Follow

RT @austinlparker@twitter.com

you think you test in prod, but do you test in prod like Boeing used to?

🐦🔗: twitter.com/austinlparker/stat

@melle It is an płd civil engineering tradition that chief constructor of a bridge was expected to stand underneath, as the first loaded train was crossing it.

"The 777 was Boeing’s first “fly-by-wire” plane... due to the criticality of the software, Boeing decided to put all the heads of software engineering on the test flight. "

From
itrevolution.com/project-produ

#softwaresafety
#softwareengineering
#boeing

@OCRbot @melle

OCR Output (chars: 924) 

@EdS
My first exposure to this was a story told to me by Gail Murphy, then my
professor in a third-year software engineering course, about the production of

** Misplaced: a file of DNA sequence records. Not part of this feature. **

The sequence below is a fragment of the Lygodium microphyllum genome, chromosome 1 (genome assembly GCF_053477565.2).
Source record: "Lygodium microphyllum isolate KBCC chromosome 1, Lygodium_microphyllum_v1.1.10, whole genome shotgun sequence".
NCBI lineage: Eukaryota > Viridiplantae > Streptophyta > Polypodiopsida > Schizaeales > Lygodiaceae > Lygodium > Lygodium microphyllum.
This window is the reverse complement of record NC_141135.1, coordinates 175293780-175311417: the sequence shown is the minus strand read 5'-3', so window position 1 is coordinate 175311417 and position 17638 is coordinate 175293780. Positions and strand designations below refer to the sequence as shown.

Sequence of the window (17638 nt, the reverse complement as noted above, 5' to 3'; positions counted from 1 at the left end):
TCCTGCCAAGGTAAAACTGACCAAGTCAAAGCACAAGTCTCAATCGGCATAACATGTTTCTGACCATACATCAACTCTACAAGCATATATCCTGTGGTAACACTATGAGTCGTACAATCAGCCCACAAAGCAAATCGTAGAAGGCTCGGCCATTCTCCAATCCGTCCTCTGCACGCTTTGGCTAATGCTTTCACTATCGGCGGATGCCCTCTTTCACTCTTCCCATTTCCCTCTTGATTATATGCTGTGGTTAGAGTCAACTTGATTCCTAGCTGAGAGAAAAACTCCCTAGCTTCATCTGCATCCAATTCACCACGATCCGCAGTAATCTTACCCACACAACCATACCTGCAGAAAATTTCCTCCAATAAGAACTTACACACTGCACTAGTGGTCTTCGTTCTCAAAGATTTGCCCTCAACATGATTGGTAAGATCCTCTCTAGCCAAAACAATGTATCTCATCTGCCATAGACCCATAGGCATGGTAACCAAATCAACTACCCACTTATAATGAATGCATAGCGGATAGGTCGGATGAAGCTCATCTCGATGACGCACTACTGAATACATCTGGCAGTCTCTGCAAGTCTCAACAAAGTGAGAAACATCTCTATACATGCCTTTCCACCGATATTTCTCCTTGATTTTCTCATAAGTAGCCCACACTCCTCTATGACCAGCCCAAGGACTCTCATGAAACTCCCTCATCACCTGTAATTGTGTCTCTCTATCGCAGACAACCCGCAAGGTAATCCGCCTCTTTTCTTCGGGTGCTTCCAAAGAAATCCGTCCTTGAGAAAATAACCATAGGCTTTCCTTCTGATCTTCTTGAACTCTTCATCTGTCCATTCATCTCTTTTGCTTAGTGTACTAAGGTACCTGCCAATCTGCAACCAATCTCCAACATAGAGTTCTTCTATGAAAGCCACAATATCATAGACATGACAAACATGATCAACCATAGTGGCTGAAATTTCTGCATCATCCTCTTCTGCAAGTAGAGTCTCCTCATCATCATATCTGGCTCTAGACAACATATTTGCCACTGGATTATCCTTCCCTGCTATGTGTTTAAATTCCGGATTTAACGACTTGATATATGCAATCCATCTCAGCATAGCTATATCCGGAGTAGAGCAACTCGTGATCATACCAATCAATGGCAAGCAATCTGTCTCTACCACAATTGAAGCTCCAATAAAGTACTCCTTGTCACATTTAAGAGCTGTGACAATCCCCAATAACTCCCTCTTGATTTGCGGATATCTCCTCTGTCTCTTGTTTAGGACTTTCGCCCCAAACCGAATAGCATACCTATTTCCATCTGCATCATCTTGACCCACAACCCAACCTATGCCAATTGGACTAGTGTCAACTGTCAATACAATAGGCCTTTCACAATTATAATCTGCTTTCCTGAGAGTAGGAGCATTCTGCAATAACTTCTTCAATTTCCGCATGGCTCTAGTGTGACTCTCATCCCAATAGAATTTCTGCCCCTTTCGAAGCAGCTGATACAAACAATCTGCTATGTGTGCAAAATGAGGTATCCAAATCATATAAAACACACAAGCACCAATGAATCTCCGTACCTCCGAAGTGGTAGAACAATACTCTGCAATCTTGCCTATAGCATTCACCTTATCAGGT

the Boeing 787’s predecessor, the 777. The 777 was Boeing’s first “fly-by-wire”
plane. In other words, the software had to work, as it was purely software that
was controlling the flaps and rudder and preventing the plane from falling out
of the sky. Gail recounted that, due to the criticality of the software, Boeing
decided to put all the heads of software engineering on the test flight. During
the test flight, the plane started shaking, and the software engineers were able
to implement a midflight fix via the turbulence control software.1? I have yet to
find a better example of an organization putting software leaders’ skin in the
game of high-stakes product development.

The depth of Boeing’s understanding of the business implications of

Sign in to participate in the conversation
chaos.social

chaos.social – a Fediverse instance for & by the Chaos community